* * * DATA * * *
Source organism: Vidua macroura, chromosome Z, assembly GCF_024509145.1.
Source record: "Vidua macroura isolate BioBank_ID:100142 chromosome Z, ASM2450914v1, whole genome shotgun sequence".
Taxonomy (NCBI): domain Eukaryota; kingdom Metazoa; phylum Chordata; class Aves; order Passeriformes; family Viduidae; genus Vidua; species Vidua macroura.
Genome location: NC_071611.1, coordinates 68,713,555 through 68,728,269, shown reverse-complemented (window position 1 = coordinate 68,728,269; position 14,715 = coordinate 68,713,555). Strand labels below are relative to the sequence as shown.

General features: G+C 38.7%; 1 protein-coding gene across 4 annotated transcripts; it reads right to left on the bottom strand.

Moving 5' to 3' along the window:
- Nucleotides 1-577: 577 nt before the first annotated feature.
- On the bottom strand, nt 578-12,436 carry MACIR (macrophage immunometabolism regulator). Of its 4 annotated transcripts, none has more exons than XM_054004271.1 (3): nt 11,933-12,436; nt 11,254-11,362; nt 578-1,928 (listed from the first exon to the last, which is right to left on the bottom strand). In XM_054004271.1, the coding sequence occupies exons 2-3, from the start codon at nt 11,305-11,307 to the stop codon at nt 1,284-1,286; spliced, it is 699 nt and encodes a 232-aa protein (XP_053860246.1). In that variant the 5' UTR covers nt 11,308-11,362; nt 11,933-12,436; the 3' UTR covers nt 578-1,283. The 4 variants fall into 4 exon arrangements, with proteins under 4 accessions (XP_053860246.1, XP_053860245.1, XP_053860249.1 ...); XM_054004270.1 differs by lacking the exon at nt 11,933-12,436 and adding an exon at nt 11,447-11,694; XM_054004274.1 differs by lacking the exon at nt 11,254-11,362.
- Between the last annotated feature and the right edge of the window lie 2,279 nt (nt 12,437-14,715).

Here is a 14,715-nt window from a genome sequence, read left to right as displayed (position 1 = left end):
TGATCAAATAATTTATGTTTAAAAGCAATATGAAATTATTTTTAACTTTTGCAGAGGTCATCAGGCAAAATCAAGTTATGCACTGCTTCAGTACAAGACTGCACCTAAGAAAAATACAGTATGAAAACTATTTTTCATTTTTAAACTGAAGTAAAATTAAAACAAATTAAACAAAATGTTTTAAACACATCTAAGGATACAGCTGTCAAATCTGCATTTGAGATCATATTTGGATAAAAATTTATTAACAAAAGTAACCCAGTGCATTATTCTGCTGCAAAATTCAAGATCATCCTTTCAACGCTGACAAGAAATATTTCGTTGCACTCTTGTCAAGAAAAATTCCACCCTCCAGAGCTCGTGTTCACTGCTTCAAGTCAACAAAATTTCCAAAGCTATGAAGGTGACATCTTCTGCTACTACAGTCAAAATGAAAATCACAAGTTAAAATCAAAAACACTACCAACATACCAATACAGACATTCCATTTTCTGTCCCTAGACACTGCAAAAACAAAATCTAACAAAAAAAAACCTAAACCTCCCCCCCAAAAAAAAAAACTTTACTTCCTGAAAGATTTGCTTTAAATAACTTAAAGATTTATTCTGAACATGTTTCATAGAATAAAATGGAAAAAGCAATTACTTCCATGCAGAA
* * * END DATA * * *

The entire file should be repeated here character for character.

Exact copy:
Source organism: Vidua macroura, chromosome Z, assembly GCF_024509145.1.
Source record: "Vidua macroura isolate BioBank_ID:100142 chromosome Z, ASM2450914v1, whole genome shotgun sequence".
Taxonomy (NCBI): domain Eukaryota; kingdom Metazoa; phylum Chordata; class Aves; order Passeriformes; family Viduidae; genus Vidua; species Vidua macroura.
Genome location: NC_071611.1, coordinates 68,713,555 through 68,728,269, shown reverse-complemented (window position 1 = coordinate 68,728,269; position 14,715 = coordinate 68,713,555). Strand labels below are relative to the sequence as shown.

General features: G+C 38.7%; 1 protein-coding gene across 4 annotated transcripts; it reads right to left on the bottom strand.

Moving 5' to 3' along the window:
- Nucleotides 1-577: 577 nt before the first annotated feature.
- On the bottom strand, nt 578-12,436 carry MACIR (macrophage immunometabolism regulator). Of its 4 annotated transcripts, none has more exons than XM_054004271.1 (3): nt 11,933-12,436; nt 11,254-11,362; nt 578-1,928 (listed from the first exon to the last, which is right to left on the bottom strand). In XM_054004271.1, the coding sequence occupies exons 2-3, from the start codon at nt 11,305-11,307 to the stop codon at nt 1,284-1,286; spliced, it is 699 nt and encodes a 232-aa protein (XP_053860246.1). In that variant the 5' UTR covers nt 11,308-11,362; nt 11,933-12,436; the 3' UTR covers nt 578-1,283. The 4 variants fall into 4 exon arrangements, with proteins under 4 accessions (XP_053860246.1, XP_053860245.1, XP_053860249.1 ...); XM_054004270.1 differs by lacking the exon at nt 11,933-12,436 and adding an exon at nt 11,447-11,694; XM_054004274.1 differs by lacking the exon at nt 11,254-11,362.
- Between the last annotated feature and the right edge of the window lie 2,279 nt (nt 12,437-14,715).

Here is a 14,715-nt window from a genome sequence, read left to right as displayed (position 1 = left end):
TGATCAAATAATTTATGTTTAAAAGCAATATGAAATTATTTTTAACTTTTGCAGAGGTCATCAGGCAAAATCAAGTTATGCACTGCTTCAGTACAAGACTGCACCTAAGAAAAATACAGTATGAAAACTATTTTTCATTTTTAAACTGAAGTAAAATTAAAACAAATTAAACAAAATGTTTTAAACACATCTAAGGATACAGCTGTCAAATCTGCATTTGAGATCATATTTGGATAAAAATTTATTAACAAAAGTAACCCAGTGCATTATTCTGCTGCAAAATTCAAGATCATCCTTTCAACGCTGACAAGAAATATTTCGTTGCACTCTTGTCAAGAAAAATTCCACCCTCCAGAGCTCGTGTTCACTGCTTCAAGTCAACAAAATTTCCAAAGCTATGAAGGTGACATCTTCTGCTACTACAGTCAAAATGAAAATCACAAGTTAAAATCAAAAACACTACCAACATACCAATACAGACATTCCATTTTCTGTCCCTAGACACTGCAAAAACAAAATCTAACAAAAAAAAACCTAAACCTCCCCCCCAAAAAAAAAAACTTTACTTCCTGAAAGATTTGCTTTAAATAACTTAAAGATTTATTCTGAACATGTTTCATAGAATAAAATGGAAAAAGCAATTACTTCCATGCAGAA